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I'm a kindergarten teacher and I would show little Black boys the new music video for Lil’ Nas X and his single “Montero (Call Me By Your Name).”

Got ya’, didn’t I? No, of course I would not show the video to them. I would not show it to anyone who is not an adult. Ever. But, I also would not be upset if they saw it somewhere else. Why? Because in the mix, somewhere, there is a little Black gay boy, like the one I used to be, looking for someone like him — having fun, flipping the imagery placed onto us in the name of bigotry on its neck, and embracing the beauty instead.

Be very clear, Lil’ Nas X (birth name, Montero Lamar Hill) is beautiful. His deep Black hue jumps off any screen into anybody’s lap (no pun intended for anyone who has already seen the video), illuminated further by his deep brown eyes and his infectious smile with teeth that should earn his dentist a Nobel Prize. It is his inner beauty and authenticity as a mainstream gay rapper, in an industry drowning in homoantagonism, hypermasculinity and misogyny, that makes him amazing to watch. Actually, contrary to popular belief, young Black boys may need to watch his new video causing all of this controversy.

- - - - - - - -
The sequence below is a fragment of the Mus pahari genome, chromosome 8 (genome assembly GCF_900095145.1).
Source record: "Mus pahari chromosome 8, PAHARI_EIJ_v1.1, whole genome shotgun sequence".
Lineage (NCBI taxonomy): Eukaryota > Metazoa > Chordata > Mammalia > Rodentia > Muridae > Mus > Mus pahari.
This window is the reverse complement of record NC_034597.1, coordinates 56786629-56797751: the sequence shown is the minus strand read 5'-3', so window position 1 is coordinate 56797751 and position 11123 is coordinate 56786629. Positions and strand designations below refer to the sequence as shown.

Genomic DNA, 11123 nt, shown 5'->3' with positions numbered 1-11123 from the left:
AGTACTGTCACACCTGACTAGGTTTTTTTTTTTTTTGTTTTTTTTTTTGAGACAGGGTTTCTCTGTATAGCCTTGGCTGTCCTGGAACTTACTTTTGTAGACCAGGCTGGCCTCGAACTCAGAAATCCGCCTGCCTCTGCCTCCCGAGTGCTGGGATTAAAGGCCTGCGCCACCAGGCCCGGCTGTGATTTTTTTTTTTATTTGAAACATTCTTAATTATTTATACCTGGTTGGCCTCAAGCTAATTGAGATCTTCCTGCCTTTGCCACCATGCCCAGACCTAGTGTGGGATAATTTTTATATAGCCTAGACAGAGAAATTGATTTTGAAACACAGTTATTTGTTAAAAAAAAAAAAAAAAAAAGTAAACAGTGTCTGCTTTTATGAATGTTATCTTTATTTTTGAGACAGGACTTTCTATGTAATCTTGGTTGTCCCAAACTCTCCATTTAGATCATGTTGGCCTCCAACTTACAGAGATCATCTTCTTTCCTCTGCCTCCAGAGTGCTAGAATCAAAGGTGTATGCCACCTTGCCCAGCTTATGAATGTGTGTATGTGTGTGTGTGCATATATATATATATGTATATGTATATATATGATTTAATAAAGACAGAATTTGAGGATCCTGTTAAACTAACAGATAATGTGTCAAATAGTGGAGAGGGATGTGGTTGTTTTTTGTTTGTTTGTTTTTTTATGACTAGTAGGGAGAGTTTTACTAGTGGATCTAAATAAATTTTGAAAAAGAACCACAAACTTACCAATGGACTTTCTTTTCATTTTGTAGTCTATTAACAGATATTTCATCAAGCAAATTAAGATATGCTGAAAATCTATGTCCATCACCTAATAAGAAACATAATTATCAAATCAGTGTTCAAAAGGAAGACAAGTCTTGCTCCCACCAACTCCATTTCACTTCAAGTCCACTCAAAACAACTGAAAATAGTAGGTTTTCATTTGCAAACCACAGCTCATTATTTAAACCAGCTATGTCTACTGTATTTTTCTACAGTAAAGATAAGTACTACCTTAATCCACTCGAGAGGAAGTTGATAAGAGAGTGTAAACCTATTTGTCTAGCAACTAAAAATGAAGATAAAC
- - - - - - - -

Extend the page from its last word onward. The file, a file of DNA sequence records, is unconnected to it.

Is it at all off-putting that just a few months ago he released a children’s book and called children his “core audience at the moment,” and has then somehow “degenerated” to the imagery in “Montero (Call Me By Your Name)”? Absolutely not. First, he is a grown man, as some people seem to forget, and he has created material for adults this go-round. Yay. Second, in my eyes, everything he does is interrelated; he is reaching out to different genres and ages of people in different ways and is changing the world in a positive way in doing so.

This music video is just days old and has already received backlash from conservatives for his sexual and religious charged “demonic” imagery, especially for young viewers that look up to Lil’ Nas X. We must remove the idea that sexuality is something to hide from our children. Studies show that by talking to kids about sex, they are far less likely to engage in risky sexual behaviors. However, this goes further than sex and sexuality.

We must also remove the only images they see under the guise of “respectability” coming forth in images of public figures like Barack Obama, or Dr. King, or a Black Bill Gates in the making. Not that there is anything inherently wrong with these ways of being. Still, we must stop creating this monolith of respectability. Someone like Lil’ Nas X publically embracing himself, his sexuality, his body (autonomy) and his ability to challenge people by being out in his life, career and artistry is the most respectable thing a Black (gay) man can do right now in a society that is seemingly intent on destroying us all.